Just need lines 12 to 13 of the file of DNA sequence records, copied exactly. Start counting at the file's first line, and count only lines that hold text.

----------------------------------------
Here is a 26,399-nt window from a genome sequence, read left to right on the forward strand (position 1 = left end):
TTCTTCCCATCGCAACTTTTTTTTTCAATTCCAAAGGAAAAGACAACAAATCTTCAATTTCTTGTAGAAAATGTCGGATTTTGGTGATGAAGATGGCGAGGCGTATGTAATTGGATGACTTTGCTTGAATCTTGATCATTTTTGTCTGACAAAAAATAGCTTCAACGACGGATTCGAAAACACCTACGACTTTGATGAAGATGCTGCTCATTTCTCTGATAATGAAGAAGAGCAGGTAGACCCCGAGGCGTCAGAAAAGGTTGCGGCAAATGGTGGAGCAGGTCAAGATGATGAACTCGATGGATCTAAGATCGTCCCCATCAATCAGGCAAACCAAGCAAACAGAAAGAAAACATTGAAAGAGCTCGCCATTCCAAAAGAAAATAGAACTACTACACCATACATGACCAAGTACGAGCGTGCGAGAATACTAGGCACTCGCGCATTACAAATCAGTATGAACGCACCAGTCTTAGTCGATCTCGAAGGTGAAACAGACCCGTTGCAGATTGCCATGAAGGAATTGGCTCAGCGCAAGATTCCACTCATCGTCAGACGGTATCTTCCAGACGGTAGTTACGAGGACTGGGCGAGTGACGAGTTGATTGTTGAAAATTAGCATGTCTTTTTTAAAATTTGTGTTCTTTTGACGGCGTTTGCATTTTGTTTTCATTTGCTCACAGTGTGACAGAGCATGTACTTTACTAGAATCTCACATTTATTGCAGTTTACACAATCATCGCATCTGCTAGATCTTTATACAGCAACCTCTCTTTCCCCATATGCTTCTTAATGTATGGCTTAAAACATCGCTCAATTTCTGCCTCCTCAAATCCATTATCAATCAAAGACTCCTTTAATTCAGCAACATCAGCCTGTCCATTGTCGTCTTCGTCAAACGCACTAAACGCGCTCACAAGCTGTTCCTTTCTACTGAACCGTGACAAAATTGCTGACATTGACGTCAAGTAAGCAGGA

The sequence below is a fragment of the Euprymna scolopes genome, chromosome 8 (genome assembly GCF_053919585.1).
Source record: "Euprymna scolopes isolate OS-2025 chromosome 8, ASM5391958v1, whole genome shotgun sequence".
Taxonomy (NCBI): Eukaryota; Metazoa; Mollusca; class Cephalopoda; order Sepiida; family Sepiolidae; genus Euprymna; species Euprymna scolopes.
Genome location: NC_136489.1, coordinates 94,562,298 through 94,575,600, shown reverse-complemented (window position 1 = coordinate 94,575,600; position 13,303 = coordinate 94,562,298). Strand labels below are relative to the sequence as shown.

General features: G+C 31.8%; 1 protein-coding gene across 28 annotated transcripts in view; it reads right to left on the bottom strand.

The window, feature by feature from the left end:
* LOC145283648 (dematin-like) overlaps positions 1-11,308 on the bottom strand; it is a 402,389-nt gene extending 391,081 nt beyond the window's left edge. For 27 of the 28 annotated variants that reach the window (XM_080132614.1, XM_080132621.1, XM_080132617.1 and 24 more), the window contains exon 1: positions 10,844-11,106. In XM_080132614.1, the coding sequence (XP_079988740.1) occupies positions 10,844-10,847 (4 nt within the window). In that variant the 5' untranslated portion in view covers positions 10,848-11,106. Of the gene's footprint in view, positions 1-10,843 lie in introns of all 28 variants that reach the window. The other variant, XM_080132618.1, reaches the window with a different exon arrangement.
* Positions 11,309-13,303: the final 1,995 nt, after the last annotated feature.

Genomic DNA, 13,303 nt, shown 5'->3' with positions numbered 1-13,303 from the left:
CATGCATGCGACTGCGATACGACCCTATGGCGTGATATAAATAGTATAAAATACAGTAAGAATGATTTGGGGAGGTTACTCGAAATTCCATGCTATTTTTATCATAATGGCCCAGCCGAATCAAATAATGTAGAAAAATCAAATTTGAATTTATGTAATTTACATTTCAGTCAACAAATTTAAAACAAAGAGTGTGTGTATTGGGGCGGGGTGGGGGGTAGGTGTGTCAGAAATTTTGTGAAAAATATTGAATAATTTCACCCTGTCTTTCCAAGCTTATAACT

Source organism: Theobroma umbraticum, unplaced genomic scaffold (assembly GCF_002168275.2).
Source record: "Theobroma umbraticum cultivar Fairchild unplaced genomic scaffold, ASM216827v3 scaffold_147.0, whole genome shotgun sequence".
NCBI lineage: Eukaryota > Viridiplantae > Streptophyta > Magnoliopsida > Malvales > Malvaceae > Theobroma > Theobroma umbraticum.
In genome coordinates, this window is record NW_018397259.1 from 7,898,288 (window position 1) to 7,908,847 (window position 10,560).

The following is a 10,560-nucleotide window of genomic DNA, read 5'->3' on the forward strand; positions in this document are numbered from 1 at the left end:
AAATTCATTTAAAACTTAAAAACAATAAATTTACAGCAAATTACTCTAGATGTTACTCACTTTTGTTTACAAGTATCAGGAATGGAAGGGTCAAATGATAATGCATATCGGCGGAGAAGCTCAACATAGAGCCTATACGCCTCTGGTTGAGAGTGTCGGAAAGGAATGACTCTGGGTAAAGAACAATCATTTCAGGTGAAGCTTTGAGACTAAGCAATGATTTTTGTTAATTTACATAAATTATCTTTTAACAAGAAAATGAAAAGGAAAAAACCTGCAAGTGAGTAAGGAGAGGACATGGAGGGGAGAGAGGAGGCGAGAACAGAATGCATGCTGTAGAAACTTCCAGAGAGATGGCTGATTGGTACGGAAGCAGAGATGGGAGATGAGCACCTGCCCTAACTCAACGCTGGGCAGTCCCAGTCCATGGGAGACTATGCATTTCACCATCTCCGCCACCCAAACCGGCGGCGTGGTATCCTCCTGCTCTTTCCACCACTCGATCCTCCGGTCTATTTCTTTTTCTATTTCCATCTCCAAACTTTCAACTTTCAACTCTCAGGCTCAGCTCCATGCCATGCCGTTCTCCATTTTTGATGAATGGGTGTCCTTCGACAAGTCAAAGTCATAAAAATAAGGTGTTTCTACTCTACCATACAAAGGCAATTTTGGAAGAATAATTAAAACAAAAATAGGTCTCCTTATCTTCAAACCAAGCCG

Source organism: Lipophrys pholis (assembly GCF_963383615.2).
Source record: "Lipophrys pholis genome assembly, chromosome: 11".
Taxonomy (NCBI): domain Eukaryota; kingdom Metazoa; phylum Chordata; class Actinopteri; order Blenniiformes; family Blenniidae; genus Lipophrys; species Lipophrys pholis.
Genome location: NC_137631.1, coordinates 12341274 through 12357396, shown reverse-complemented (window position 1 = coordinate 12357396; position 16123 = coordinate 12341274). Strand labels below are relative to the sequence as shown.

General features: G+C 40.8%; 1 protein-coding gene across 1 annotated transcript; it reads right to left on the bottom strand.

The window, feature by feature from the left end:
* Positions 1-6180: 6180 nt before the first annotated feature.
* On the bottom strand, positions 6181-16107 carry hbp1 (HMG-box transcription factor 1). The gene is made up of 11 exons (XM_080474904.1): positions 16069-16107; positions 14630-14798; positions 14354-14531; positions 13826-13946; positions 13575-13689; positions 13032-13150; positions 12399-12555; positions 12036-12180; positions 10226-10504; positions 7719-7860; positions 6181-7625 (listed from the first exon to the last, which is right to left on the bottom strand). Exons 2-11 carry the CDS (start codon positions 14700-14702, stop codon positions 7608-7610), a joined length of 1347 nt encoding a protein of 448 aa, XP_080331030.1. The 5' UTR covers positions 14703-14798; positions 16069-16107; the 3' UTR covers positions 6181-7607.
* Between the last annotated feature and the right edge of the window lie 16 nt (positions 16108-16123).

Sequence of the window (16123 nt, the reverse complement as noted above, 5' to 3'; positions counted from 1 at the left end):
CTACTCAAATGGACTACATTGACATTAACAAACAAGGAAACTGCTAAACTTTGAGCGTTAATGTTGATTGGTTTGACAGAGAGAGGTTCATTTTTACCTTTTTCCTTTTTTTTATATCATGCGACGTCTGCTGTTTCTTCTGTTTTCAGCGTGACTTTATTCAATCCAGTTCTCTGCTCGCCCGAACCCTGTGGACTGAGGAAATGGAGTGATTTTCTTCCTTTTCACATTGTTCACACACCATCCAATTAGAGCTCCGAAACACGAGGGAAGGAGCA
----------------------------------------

CATGCATGCGACTGCGATACGACCCTATGGCGTGATATAAATAGTATAAAATACAGTAAGAATGATTTGGGGAGGTTACTCGAAATTCCATGCTATTTTTATCATAATGGCCCAGCCGAATCAAATAATGTAGAAAAATCAAATTTGAATTTATGTAATTTACATTTCAGTCAACAAATTTAAAACAAAGAGTGTGTGTATTGGGGCGGGGTGGGGGGTAGGTGTGTCAGAAATTTTGTGAAAAATATTGAATAATTTCACCCTGTCTTTCCAAGCTTATAACT

Source organism: Theobroma umbraticum, unplaced genomic scaffold (assembly GCF_002168275.2).